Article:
Stabilization of Silty-Sand with Nontraditional Additives

By Rosa L. Santoni, Jeb S. Tingle, Steve L. Webster
2012-11-29
US Army Corps of Engineers; Engineer Research and Development Center

Objectives:

  • Screen off-the-shelf nontraditional stabilizers
  • Determine the benefits for SM soils

Approach:

  • Develop knowledge base on stabilizers
  • Laboratory investigation
  • Performance capabilities and guidance criteria

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Non-Traditional Stabilizers

  • Acids
  • Enzymes
  • Lignofulfonates
  • Polymers
  • Petroleum Emulsions
  • Tree Resin

Non-Traditional Stabilizers

  • Cement
  • Asphalt
  • Lime

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Table - Worldwide Soil Types

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Graph - Particle Distribution Silty Sand (SM)

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Chart - Experiment Design

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Photographs - Specimen Preparation (Including SM Soil Preparation, Additive Preparation, Soil-Additive Mixing, Sample Molding, Sample Compaction and Sample Curing)

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Photographs – Laboratory Test (Including Dry Test, Wet Test, UC Test)

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Graph – Effect of Stabilizer Type on Unconfined Compressive Stress - 1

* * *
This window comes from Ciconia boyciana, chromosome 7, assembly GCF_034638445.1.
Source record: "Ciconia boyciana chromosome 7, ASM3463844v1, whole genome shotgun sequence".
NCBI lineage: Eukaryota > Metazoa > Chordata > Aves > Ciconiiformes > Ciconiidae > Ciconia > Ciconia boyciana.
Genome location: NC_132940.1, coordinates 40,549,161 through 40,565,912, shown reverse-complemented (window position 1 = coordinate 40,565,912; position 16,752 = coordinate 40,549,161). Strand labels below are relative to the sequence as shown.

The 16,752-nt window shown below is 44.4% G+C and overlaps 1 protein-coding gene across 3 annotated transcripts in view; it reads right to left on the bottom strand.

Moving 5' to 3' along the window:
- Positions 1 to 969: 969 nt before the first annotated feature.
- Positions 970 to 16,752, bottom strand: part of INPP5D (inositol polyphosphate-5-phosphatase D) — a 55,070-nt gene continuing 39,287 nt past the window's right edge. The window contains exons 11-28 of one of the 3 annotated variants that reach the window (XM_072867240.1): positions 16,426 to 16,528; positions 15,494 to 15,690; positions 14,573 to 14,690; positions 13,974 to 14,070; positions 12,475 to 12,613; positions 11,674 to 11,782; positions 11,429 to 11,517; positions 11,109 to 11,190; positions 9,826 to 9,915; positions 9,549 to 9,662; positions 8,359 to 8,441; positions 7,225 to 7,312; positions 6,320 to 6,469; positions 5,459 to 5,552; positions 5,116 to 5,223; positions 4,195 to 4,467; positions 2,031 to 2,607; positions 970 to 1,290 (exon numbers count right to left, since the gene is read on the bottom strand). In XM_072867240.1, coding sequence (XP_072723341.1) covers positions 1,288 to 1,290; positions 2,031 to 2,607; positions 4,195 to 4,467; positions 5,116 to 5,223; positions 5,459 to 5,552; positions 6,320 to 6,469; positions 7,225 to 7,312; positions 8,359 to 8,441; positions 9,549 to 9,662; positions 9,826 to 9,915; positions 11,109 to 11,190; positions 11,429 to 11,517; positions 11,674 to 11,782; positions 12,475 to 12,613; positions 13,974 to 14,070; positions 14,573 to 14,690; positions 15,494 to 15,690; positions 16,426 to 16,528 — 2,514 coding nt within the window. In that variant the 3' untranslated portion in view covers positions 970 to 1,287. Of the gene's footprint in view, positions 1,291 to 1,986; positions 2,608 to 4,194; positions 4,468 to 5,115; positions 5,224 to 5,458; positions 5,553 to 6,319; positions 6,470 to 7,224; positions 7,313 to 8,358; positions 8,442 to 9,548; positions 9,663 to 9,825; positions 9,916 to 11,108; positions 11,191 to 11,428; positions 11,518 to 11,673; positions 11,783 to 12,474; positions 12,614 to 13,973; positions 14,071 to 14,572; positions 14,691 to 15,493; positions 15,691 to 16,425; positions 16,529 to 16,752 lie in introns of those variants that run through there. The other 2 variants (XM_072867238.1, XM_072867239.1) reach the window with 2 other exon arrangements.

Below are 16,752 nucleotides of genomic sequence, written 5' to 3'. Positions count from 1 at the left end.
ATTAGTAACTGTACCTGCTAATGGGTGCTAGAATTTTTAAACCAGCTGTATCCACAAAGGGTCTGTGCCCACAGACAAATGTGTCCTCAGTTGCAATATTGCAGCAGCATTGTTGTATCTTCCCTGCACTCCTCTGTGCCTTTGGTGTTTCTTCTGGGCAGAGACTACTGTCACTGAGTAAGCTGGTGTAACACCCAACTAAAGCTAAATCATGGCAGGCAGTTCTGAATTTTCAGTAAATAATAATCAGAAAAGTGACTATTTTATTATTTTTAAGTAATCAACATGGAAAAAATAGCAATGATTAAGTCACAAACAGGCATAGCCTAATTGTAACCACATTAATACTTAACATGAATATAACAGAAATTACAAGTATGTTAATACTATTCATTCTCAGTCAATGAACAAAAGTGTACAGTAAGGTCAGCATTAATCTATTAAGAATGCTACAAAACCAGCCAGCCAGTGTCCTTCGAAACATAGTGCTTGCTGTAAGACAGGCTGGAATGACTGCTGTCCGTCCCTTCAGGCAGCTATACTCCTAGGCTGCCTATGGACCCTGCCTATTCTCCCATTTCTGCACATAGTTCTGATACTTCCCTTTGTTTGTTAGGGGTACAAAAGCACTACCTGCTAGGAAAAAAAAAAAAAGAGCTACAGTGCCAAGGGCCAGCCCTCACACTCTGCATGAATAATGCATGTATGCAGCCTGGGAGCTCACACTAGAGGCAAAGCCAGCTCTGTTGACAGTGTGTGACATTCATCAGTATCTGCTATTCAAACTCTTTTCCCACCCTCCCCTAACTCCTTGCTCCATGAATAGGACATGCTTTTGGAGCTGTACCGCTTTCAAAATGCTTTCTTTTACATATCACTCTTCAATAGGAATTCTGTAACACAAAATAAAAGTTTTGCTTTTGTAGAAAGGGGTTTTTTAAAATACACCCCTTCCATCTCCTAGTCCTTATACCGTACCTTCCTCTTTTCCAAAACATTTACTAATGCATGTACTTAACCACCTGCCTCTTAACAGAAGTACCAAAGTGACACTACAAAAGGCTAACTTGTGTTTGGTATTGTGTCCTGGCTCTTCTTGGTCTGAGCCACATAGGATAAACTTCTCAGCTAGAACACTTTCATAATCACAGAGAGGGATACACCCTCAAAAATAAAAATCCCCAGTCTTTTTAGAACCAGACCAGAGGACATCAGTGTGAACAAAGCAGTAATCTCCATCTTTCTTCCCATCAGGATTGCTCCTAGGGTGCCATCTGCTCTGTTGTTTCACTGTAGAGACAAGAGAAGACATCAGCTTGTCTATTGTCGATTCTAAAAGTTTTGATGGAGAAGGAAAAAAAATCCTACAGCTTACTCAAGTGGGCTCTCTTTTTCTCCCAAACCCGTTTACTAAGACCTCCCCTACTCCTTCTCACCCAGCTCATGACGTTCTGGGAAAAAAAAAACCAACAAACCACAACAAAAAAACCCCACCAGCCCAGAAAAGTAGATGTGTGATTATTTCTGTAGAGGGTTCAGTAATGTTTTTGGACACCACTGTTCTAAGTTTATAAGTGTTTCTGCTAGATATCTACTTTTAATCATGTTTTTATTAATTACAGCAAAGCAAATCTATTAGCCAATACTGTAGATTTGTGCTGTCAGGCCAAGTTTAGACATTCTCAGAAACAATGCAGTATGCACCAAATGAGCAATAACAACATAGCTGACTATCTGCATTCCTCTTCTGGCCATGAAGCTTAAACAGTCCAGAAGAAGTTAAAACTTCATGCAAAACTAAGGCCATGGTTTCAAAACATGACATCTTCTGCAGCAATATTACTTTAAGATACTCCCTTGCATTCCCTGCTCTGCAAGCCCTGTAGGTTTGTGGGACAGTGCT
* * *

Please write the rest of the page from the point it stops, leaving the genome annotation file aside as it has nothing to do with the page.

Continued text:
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Graph – Effect of Stabilizer Type on Unconfined Compressive Stress - 2

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Graph – Effect of Stabilizer Type on Unconfined Compressive Stress - 3

Effect of Wet and Dry Conditions

Disintegration

  • Loss UC strength
  • Alter cross section area

Waterproofing

  • Prevent loss of fines
  • Potential for dust control

Poor Performers

  • Enzymes
  • Acid 1
  • Lignosulfonate 2

Excellent Performers

  • Polymers
  • Cement

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Photographs – Effect of Wet and Dry Conditions

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Graph – Effect of Additive Quantities on Unconfined Compressive Stress - 1

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Graph – Effect of Additive Quantities on Unconfined Compressive Stress - 2

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Graph – Effect of Curing Time on Unconfined Compressive Stress

 

Repeatability of tests

Samples

  • Wet Condition – 3 samples
  • Dry Condition – 3 samples

Variability

  • Height – 2.54 to 5.08 mm
  • Water Content – 0 to 0.5 %
  • Dry Density – 0-19 kg/m3
  • UC Strength – 0-110.3 kPa

CONCLUSIONS

  • Polymers and cement excellent stabilizers
  • Waterproofing potential
    • Petroleum Emulsion 1
    • Tree Resin 1
    • Lignosulfonate 1
    • Optimum additive quantity
      • Enzymes < 1
      • Lignosulfonates – 5%
      • Petroleum Emulsion – 2%
      • Polymers – 2.5 to 5%
      • Tree Resin – 9%
      • Nontraditional stabilizers gain strength quicker 

Recommendations

  • Evaluate long-term performance
  • Conduct field condition and traffic loading
  • Establish stabilization mechanisms
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